Any failure in any part of the process will cause the process to be aborted and the data in the array to be lost. Share Pin Email. Tom Nelson has written hundreds of articles, tutorials, and reviews for Other World Computing and About. He is the president of Coyote Moon, Inc.
RAID 1 - Slice failed - How to rebuild
Updated October 15, If you need assistance with creating a backup, check out the guide: If you're ready, let's get started. The method to calculate the failure rate of a striped array, assuming all disks in the array are the same, is: Only those disks that meet the requirements for the selected RAID type will be highlighted, allowing you to select them. The usual requirements are that they must be formatted as Mac OS Extended Journaled , and can't be the current startup drive.
Select at least two disks. This should be the accepted answer as it uses the Disk Utility as of the original question, while the command line approach of course also is helpful. Sherwood Botsford Sherwood Botsford 1, 1 11 Sign up or log in Sign up using Google.
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Disk Utility is also a disk repair tool. Using the First Aid option, you can address problems with your hard drive and potentially repair a damaged or corrupted disk. First, you have to start the utility. Upon opening Disk Utility you are presented with a view of the drives that are currently attached to your system. Internal and external drives are listed separately. The View drop-down in the top left corner lets you view all devices or just the logical volumes. Select a volume or device by clicking on it to obtain information about your selection.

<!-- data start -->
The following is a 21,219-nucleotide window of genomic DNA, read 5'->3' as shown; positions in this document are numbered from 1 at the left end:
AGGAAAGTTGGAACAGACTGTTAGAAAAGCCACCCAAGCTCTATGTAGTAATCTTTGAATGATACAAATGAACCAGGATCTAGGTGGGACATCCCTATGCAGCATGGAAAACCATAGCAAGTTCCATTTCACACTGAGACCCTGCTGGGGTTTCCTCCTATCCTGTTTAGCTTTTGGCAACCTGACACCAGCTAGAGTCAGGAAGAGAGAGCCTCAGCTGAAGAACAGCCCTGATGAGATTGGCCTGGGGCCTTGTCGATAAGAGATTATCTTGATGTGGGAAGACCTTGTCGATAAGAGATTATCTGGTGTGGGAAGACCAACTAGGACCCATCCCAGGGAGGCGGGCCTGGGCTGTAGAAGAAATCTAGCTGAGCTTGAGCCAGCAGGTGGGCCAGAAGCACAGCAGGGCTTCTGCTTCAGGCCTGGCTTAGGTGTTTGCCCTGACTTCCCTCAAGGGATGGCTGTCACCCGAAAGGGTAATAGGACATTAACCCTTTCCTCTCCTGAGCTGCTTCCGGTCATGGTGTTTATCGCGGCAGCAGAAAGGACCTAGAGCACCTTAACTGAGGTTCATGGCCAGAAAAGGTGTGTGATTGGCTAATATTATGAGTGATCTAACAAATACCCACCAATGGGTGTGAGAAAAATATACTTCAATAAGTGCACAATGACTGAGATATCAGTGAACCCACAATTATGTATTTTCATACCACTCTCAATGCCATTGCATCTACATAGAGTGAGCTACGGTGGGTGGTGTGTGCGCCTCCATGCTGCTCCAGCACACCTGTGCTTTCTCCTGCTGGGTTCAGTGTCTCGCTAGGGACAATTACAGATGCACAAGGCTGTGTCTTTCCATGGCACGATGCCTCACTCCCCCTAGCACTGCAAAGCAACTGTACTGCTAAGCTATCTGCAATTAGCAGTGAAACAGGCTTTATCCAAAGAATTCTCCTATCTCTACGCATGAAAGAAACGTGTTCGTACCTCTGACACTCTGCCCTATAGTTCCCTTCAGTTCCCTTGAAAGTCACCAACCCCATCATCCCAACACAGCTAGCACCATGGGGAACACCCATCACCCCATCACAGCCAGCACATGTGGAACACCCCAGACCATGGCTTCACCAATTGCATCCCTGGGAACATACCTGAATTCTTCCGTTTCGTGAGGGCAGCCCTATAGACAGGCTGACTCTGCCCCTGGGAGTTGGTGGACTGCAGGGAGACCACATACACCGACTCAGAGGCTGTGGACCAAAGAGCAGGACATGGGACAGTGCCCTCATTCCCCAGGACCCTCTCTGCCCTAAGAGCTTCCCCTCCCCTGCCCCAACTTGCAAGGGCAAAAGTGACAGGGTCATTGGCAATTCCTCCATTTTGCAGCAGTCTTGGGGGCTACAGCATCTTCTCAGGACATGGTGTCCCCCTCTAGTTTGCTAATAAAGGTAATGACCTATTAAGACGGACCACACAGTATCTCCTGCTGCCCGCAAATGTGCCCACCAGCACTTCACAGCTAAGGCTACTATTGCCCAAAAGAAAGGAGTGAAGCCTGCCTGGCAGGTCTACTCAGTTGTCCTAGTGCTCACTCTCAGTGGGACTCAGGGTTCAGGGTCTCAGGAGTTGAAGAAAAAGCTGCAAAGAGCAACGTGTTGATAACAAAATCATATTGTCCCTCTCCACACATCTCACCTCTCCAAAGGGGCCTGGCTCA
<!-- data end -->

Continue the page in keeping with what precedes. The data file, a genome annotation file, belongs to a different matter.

macOS Disk Utility Can Create Four Popular RAID Arrays
You will see the currently used and free space on the disk as well as its capacity, mount point, type of drive, and the file system used on the disk. The options are:. A volume option is also on the top of the menu and allows you to add or delete volumes to a container if available for your selection. Care needs to be taken when formatting disks. An inadvertent format of the wrong disk can cause some serious problems and data loss, so proceed with caution.
One of the main uses of Disk Utility is to repair a disk. You will want to perform this task if your hard drive is experiencing problems such as slow access time or missing and corrupted files. Follow this procedure to repair a disk. Hopefully, after running First Aid, your disk problems will be resolved. If not, you may need to engage in further investigation. Disks that appear in the listing of available devices are normally already mounted.
You will be able to Mount or Unmount the disk based on its current state. These options are on the top menu and are only highlighted when the command can be used on your selected disk. Disk Utility can also be used to restore a disk from another connected disk.
The restore function destroys all data on the destination disk so should be used with caution. While Disk Utility is a great tool that allows you to better understand your disks and perform many important tasks on them, it does have certain limitations. You may find that running First Aid is not enough to repair your disk and make it fully operational again.